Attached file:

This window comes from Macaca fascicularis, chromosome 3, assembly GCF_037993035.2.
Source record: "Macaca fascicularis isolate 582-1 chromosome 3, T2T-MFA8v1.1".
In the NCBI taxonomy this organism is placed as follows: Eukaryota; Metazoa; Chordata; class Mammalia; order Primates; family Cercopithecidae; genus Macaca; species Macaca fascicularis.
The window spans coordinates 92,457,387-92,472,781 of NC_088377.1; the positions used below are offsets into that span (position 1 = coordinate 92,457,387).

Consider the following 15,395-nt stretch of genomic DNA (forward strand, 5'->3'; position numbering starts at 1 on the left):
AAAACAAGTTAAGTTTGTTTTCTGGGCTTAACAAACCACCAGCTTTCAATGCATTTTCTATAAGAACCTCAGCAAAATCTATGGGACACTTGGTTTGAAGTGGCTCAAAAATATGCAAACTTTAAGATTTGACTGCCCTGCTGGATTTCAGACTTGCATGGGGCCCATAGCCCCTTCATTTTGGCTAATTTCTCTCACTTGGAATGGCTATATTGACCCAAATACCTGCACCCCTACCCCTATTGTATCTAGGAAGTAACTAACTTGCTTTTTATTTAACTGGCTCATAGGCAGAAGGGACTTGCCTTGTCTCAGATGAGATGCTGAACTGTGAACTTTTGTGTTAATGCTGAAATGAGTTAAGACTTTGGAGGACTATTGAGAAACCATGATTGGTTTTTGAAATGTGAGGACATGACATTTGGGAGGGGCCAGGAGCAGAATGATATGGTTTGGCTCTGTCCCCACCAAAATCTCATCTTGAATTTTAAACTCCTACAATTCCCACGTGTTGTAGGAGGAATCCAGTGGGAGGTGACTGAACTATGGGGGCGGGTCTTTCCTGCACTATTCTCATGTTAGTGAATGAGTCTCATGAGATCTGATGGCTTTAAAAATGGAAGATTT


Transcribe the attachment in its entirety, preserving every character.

This window comes from Macaca fascicularis, chromosome 3, assembly GCF_037993035.2.
Source record: "Macaca fascicularis isolate 582-1 chromosome 3, T2T-MFA8v1.1".
In the NCBI taxonomy this organism is placed as follows: Eukaryota; Metazoa; Chordata; class Mammalia; order Primates; family Cercopithecidae; genus Macaca; species Macaca fascicularis.
The window spans coordinates 92,457,387-92,472,781 of NC_088377.1; the positions used below are offsets into that span (position 1 = coordinate 92,457,387).

Consider the following 15,395-nt stretch of genomic DNA (forward strand, 5'->3'; position numbering starts at 1 on the left):
AAAACAAGTTAAGTTTGTTTTCTGGGCTTAACAAACCACCAGCTTTCAATGCATTTTCTATAAGAACCTCAGCAAAATCTATGGGACACTTGGTTTGAAGTGGCTCAAAAATATGCAAACTTTAAGATTTGACTGCCCTGCTGGATTTCAGACTTGCATGGGGCCCATAGCCCCTTCATTTTGGCTAATTTCTCTCACTTGGAATGGCTATATTGACCCAAATACCTGCACCCCTACCCCTATTGTATCTAGGAAGTAACTAACTTGCTTTTTATTTAACTGGCTCATAGGCAGAAGGGACTTGCCTTGTCTCAGATGAGATGCTGAACTGTGAACTTTTGTGTTAATGCTGAAATGAGTTAAGACTTTGGAGGACTATTGAGAAACCATGATTGGTTTTTGAAATGTGAGGACATGACATTTGGGAGGGGCCAGGAGCAGAATGATATGGTTTGGCTCTGTCCCCACCAAAATCTCATCTTGAATTTTAAACTCCTACAATTCCCACGTGTTGTAGGAGGAATCCAGTGGGAGGTGACTGAACTATGGGGGCGGGTCTTTCCTGCACTATTCTCATGTTAGTGAATGAGTCTCATGAGATCTGATGGCTTTAAAAATGGAAGATTT